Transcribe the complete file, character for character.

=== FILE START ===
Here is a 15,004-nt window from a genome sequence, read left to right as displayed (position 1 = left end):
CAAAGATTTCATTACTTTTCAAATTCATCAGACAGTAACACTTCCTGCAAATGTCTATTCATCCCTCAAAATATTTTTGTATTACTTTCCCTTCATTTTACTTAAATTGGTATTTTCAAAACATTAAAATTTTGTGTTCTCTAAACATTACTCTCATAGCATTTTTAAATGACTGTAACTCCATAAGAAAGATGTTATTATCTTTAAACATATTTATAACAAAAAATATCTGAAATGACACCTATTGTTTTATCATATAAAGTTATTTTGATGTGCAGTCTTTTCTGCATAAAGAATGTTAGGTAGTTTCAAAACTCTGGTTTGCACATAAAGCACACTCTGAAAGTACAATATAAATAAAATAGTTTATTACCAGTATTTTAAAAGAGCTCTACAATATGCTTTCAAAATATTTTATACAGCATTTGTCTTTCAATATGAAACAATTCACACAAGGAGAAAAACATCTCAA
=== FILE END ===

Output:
Here is a 15,004-nt window from a genome sequence, read left to right as displayed (position 1 = left end):
CAAAGATTTCATTACTTTTCAAATTCATCAGACAGTAACACTTCCTGCAAATGTCTATTCATCCCTCAAAATATTTTTGTATTACTTTCCCTTCATTTTACTTAAATTGGTATTTTCAAAACATTAAAATTTTGTGTTCTCTAAACATTACTCTCATAGCATTTTTAAATGACTGTAACTCCATAAGAAAGATGTTATTATCTTTAAACATATTTATAACAAAAAATATCTGAAATGACACCTATTGTTTTATCATATAAAGTTATTTTGATGTGCAGTCTTTTCTGCATAAAGAATGTTAGGTAGTTTCAAAACTCTGGTTTGCACATAAAGCACACTCTGAAAGTACAATATAAATAAAATAGTTTATTACCAGTATTTTAAAAGAGCTCTACAATATGCTTTCAAAATATTTTATACAGCATTTGTCTTTCAATATGAAACAATTCACACAAGGAGAAAAACATCTCAA